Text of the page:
‘Best seat in the house’

‘Hamilton’ opens its house to the homes of Disney+ subscribers

Ashley Pelletier, Associate Arts and Life Editor

Five years after its debut, “Hamilton” continues to make history as it is one of the first live performances of a Broadway musical released for online streaming.

At the time of the show’s debut in January 2015, it was revolutionary in the Broadway sphere. Lin-Manuel Miranda created “Hamilton” to retell the story of the Founding Fathers, but with one considerable difference — every leading role was filled by a person of color. One year later, over the course of three performances, director Thomas Kail filmed the show in its entirety.

Photo from Twitter

The finalized film, released on July 3, was initially set to be released in theaters on Oct. 15, 2021. Instead, it was released on Disney+ as all Broadway shows have been shut down until early 2021.

“I can’t think of another work of art in the last decade that has had the cultural impact of ‘Hamilton,’” said Robert Iger, former CEO and executive chairman of the Walt Disney Company during the announcement of the film on Good Morning America. “In these times to tell a story of people uniting together against forces of adversity is quite relevant and quite important.”

In the past, musicals such as “Les Miserables” and “Phantom of the Opera” have had film adaptations, but the format of “Hamilton” is unlike anything seen before. The film is composed of full shots of the stage along with extreme close-ups of some characters. While the different angles can be jarring at times, there are moments where it certainly enhances the viewing experience.

The film features the original Broadway cast including Lin-Manuel Miranda, Leslie Odom Jr. and Renee Elise Goldberry, and was mostly filmed in front of a live audience at the Richard Rodgers Theatre.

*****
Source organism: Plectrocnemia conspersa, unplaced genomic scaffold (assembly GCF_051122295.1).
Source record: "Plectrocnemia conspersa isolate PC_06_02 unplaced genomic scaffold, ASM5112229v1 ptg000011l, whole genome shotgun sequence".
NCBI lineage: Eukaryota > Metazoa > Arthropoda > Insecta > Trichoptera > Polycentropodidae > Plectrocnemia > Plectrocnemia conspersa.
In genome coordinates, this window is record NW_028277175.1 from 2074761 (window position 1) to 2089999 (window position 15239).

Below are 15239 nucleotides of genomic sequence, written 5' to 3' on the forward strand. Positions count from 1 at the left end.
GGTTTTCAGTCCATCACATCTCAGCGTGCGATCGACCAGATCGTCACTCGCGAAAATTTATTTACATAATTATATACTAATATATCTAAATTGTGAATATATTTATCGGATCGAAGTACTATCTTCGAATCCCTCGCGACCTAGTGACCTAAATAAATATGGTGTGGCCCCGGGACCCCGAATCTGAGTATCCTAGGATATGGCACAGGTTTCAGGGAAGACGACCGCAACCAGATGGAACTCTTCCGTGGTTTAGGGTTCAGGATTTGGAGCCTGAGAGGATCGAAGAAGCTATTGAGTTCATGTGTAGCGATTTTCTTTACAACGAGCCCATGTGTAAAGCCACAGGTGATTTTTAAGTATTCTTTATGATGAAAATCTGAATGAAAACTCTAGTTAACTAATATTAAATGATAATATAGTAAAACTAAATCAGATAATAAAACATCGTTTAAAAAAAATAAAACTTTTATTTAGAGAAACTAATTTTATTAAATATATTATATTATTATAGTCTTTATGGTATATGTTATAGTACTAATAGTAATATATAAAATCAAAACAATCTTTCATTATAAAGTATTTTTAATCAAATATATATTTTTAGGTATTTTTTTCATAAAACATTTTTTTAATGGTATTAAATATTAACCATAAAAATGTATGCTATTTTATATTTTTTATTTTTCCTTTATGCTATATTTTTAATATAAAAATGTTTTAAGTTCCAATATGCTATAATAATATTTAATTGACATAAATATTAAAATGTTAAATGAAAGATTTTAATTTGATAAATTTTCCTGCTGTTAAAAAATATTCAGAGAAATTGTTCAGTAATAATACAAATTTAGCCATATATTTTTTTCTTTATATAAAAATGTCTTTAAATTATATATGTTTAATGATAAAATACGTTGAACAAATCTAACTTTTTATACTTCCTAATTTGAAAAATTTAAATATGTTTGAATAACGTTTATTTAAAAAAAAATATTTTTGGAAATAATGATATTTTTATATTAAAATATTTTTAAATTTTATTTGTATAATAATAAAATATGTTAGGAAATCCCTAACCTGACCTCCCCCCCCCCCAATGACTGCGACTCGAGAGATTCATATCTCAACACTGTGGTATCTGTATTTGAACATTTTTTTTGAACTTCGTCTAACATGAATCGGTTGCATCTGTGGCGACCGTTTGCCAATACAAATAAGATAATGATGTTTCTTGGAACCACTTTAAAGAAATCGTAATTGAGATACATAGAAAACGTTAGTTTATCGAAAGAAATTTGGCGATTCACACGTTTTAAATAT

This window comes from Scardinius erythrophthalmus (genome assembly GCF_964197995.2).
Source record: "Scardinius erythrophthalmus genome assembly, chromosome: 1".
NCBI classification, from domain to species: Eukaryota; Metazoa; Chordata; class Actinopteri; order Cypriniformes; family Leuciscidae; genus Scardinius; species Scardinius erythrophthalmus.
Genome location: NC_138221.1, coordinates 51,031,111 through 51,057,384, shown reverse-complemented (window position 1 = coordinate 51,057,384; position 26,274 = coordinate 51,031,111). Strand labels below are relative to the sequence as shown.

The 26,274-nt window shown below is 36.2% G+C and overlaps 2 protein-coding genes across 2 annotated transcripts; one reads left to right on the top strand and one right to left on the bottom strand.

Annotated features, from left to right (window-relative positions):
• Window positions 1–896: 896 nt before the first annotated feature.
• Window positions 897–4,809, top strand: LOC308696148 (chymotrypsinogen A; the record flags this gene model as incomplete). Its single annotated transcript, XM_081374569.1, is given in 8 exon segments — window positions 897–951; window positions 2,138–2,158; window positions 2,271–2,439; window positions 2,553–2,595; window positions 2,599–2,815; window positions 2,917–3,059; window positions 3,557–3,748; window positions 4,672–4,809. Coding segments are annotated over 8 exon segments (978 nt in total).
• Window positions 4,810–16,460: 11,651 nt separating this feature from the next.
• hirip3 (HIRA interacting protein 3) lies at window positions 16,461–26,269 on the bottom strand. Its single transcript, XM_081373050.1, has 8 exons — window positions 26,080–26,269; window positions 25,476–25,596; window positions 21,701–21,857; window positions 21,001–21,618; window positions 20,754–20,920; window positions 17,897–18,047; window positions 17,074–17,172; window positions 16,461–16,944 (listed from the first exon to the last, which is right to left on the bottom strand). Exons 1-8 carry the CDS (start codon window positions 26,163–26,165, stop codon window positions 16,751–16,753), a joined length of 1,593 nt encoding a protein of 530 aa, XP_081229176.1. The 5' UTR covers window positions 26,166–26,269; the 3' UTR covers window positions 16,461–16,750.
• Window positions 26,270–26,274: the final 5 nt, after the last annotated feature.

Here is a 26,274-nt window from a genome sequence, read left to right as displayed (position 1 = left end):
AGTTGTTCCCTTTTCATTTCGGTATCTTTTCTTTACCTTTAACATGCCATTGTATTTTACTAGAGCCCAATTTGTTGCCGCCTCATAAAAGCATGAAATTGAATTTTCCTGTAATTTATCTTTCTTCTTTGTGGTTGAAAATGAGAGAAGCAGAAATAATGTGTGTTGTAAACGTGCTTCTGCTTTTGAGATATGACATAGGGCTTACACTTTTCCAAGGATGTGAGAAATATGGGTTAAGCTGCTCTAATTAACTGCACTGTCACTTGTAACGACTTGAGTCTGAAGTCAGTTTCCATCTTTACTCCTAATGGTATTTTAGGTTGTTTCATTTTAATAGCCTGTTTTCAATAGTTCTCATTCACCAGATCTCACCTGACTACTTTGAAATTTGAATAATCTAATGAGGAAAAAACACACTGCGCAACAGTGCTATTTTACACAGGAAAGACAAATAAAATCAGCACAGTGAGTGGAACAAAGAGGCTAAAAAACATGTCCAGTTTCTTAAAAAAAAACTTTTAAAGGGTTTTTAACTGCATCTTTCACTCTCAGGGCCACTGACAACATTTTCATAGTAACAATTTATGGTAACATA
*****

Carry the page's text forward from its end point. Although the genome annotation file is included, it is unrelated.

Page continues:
There are also a few moments of the show that viewers see for the first time in “Hamilton,” even if they listened to the original cast recording. These moments include Alexander Hamilton, played by Miranda, receiving a letter saying that his friend and fellow soldier, John Laurens, died at the end of the Revolutionary War. Another moment comes from Eliza Schuyler-Hamilton, portrayed by Philippa Soo. Following the death of her and Hamilton’s son, Philip, Soo lets out a harrowing wail of grief.

The release of “Hamilton” on Disney+ is so revolutionary for one main reason — it allows accessibility to those who may not be able to afford to see a Broadway show. While there are video performances of some Broadway shows online, the easiest way to access video footage without paying exorbitant amounts of money to see a show in a theatre is through the Theatre on Film and Tape Archive in the New York Public Library.

On average, a ticket to see a Broadway show costs around $190. That in combination with multiple tickets purchased for a group as well as transportation and lodging, the price to see a Broadway show in New York City is undoable for many working-class Americans. Also, for popular shows like “Hamilton,” tickets have been sold for more than $1,000.

By putting “Hamilton” on a streaming service that only costs $6.99 a month, Miranda and other producers of the film are allowing people who may not have otherwise had the chance to see a Broadway show see it from the “best seat in the house.”